Kilikila, Kilikilā: 7 definitions

Introduction

Introduction:

Kilikila means something in Buddhism, Pali, Hinduism, Sanskrit, Jainism, Prakrit. If you want to know the exact meaning, history, etymology or English translation of this term then check out the descriptions on this page. Add your comment or reference to a book if you want to contribute to this summary article.

In Hinduism

Purana and Itihasa (epic history)

[«previous (K) next»] — Kilikila in Purana glossary
Source: Cologne Digital Sanskrit Dictionaries: The Purana Index

Kilikilā (किलिकिला).—The capital of Maunas and Bhūtananda. He and his successors reigned for 106 years. These kings had thirteen sons, known by the common name Bāhlikas.*

  • * Bhāgavata-purāṇa XII. 1. 32-34.
Purana book cover
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The Purana (पुराण, purāṇas) refers to Sanskrit literature preserving ancient India’s vast cultural history, including historical legends, religious ceremonies, various arts and sciences. The eighteen mahapuranas total over 400,000 shlokas (metrical couplets) and date to at least several centuries BCE.

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In Buddhism

Tibetan Buddhism (Vajrayana or tantric Buddhism)

Source: academia.edu: A Critical Sanskrit Edition and a Translation of Kambala’s Sādhananidhi, Chapter 8

Kilikilā (किलिकिला) is the name of a deity associated with the syllable “ki” of the Heart Mantra of Heruka (hṛdayamantra): one of the four major mantras in the Cakrasaṃvara tradition, as taught in the eighth chapter of the 9th-century Herukābhidhāna and its commentary, the Sādhananidhi.  The Hṛdaya-mantra consists of twenty-two letters. [...] A practitioner in meditation visualizes that twenty-two deities [viz., Kilikilā] are developed from the twenty-two letters constituting the mantra. Each letter of the mantra is used as the initial letter of each deity’s name except for the first and second deities, who are the chief couple deities and located at the center of the maṇḍala.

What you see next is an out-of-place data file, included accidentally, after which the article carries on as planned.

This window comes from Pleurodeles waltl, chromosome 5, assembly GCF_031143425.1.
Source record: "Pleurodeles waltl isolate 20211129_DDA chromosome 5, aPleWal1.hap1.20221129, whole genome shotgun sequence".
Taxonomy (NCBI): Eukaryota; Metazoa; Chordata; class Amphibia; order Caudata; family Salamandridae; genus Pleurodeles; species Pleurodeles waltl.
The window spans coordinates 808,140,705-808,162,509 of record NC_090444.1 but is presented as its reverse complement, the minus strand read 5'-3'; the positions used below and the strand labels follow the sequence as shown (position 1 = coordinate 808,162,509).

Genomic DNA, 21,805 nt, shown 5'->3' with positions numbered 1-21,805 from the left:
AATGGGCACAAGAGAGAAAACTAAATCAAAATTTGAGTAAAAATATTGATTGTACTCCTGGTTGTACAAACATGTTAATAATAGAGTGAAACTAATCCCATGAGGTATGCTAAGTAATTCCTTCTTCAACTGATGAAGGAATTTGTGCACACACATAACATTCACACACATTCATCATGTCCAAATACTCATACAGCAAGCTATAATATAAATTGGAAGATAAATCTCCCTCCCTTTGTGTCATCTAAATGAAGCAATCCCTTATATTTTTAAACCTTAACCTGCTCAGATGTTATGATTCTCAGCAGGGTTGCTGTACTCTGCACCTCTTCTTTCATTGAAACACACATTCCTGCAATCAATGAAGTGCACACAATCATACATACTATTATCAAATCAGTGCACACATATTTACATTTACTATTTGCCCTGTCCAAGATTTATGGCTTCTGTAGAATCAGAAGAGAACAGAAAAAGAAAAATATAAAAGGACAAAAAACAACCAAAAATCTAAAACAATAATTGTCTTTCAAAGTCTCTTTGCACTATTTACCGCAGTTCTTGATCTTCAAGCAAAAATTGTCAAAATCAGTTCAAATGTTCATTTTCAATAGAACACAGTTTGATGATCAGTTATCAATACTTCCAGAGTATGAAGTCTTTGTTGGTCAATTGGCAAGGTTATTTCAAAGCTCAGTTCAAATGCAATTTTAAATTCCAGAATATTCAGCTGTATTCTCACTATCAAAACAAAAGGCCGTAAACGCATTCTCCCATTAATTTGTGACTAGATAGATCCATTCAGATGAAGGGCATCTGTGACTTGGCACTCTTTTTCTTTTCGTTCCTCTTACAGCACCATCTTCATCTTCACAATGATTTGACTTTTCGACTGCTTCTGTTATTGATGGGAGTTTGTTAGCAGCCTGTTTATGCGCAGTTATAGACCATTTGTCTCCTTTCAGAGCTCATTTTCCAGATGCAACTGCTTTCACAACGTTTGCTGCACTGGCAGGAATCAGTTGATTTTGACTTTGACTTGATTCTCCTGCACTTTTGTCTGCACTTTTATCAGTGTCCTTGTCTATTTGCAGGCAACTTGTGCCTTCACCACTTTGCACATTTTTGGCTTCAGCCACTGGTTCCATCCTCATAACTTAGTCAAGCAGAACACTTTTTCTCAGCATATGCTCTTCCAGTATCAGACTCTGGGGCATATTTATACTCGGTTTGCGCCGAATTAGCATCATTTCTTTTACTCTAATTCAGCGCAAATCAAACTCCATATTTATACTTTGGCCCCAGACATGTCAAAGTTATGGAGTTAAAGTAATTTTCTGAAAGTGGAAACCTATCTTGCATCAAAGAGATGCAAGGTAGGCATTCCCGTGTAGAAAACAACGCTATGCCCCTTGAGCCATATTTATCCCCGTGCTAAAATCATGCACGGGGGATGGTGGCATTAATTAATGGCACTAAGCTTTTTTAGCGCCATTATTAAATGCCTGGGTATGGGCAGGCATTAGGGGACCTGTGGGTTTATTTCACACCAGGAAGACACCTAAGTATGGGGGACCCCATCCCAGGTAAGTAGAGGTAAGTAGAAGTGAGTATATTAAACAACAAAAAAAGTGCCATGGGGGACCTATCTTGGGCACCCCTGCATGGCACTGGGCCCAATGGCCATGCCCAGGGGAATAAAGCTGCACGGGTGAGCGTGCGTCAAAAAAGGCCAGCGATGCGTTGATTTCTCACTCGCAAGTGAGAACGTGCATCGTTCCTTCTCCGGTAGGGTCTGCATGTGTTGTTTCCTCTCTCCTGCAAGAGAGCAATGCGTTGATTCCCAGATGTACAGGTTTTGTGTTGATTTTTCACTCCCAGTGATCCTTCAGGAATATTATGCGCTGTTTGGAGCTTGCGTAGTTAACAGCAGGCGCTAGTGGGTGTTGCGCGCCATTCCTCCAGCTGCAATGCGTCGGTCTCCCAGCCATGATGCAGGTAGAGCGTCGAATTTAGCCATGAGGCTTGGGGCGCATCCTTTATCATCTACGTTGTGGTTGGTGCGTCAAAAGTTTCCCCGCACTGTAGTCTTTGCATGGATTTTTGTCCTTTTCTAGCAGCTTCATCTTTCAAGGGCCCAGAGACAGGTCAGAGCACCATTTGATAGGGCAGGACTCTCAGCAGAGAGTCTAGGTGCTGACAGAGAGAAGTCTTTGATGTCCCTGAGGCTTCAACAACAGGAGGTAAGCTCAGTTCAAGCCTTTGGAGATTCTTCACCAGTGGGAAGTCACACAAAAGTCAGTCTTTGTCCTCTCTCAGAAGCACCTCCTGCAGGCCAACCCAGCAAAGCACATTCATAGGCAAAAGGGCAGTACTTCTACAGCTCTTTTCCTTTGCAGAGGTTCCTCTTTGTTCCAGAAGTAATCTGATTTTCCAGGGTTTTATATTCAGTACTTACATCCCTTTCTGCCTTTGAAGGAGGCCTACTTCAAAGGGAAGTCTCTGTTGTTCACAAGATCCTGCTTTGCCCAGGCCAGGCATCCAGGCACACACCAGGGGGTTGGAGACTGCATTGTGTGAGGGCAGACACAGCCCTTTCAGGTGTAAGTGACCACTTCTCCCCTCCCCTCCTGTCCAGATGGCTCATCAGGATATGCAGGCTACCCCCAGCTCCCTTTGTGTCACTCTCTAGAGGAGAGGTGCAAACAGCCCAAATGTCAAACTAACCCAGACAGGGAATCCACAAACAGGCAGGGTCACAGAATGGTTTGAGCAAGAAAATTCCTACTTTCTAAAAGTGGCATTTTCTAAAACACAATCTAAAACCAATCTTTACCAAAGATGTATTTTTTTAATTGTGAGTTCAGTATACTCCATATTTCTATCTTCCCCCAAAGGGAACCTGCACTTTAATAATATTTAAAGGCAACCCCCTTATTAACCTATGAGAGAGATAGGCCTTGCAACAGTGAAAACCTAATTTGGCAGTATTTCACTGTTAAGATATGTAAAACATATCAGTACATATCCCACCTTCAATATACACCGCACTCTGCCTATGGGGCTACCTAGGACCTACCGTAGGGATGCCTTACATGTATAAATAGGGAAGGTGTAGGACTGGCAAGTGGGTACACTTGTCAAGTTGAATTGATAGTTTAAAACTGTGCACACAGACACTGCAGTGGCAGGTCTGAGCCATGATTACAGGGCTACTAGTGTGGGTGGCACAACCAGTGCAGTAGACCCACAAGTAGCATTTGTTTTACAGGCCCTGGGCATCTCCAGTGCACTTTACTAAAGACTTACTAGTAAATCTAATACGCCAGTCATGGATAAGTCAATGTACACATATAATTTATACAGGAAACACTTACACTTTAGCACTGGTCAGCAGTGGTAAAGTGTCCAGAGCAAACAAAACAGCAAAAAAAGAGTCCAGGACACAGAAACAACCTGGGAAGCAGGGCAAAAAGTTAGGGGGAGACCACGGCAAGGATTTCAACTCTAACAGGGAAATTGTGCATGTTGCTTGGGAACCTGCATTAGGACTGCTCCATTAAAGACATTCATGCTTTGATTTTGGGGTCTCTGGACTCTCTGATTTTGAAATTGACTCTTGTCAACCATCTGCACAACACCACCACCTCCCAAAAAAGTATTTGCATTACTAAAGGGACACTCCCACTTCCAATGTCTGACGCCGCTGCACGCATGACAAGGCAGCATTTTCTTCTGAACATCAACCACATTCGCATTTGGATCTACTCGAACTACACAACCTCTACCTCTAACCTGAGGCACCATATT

Tibetan Buddhism book cover
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Tibetan Buddhism includes schools such as Nyingma, Kadampa, Kagyu and Gelug. Their primary canon of literature is divided in two broad categories: The Kangyur, which consists of Buddha’s words, and the Tengyur, which includes commentaries from various sources. Esotericism and tantra techniques (vajrayāna) are collected indepently.

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In Jainism

General definition (in Jainism)

Source: archive.org: Trisastisalakapurusacaritra

Kilikila (किलिकिल) is the name of a Vidyādhara-city, situated on mount Vaitāḍhya (in the northern row), according to chapter 1.3 [ādīśvara-caritra] of Hemacandra’s 11th century Triṣaṣṭiśalākāpuruṣacaritra (“lives of the 63 illustrious persons”): a Sanskrit epic poem narrating the history and legends of sixty-three important persons in Jainism.

Accordingly,

“[...] Taking their families and all their retinue and ascending the best of cars, they went to Vaitāḍhya. [...] Ten yojanas above the earth, King Vinami made at once sixty cities in a northern row at the command of the Nāga-king. [viz., Kilikila]. Vinami himself, who had resorted to Dharaṇendra, inhabited the city Gaganavallabha, the capital of these. [...] The two rows of Vidyādhara-cities looked very magnificent, as if the Vyantara rows above were reflected below. After making many villages [viz., Kilikila] and suburbs, they established communities according to the suitability of place. The communities there were called by the same name as the community from which the men had been brought and put there. [...]”.

General definition book cover
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Jainism is an Indian religion of Dharma whose doctrine revolves around harmlessness (ahimsa) towards every living being. The two major branches (Digambara and Svetambara) of Jainism stimulate self-control (or, shramana, ‘self-reliance’) and spiritual development through a path of peace for the soul to progess to the ultimate goal.

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Languages of India and abroad

Sanskrit dictionary

Source: Cologne Digital Sanskrit Dictionaries: Edgerton Buddhist Hybrid Sanskrit Dictionary

Kilikila (किलिकिल).—nt., and °lā, f. (compare Sanskrit kilakilā, and kilaki-lāyate, °layati, also Pali kilikilāyati), a loud noise (onoma- topoetic): nt. Mahāvastu ii.410.7 °la- (according to text in composition; but read °lā with mss.; perhaps fem.), of noises made by the army of Māra, in attacking the Bodhisattva; °lāni Mahāvastu iii.312.13, of applause; fem. Mahāvyutpatti 2800; Divyāvadāna 459.16, of astonishment; Samādhirājasūtra 19.8 of joy, applause; Aṣṭasāhasrikā-prajñāpāramitā 203.12 (read kilikilā with most mss. for text kila°), of joy, applause. Usually associated or [compound] with hāhākāra and prakṣve- ḍita. See next.

Source: Cologne Digital Sanskrit Dictionaries: Monier-Williams Sanskrit-English Dictionary

1) Kilikila (किलिकिल):—m. [plural] Name of a people, [Viṣṇu-purāṇa]

2) Kilikilā (किलिकिला):—[from kilikila] f. Name of a town, [Bhāgavata-purāṇa xii, 1, 30]

3) [v.s. ...] (= lak) cries expressing joy, [Divyāvadāna]

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Sanskrit, also spelled संस्कृतम् (saṃskṛtam), is an ancient language of India commonly seen as the grandmother of the Indo-European language family (even English!). Closely allied with Prakrit and Pali, Sanskrit is more exhaustive in both grammar and terms and has the most extensive collection of literature in the world, greatly surpassing its sister-languages Greek and Latin.

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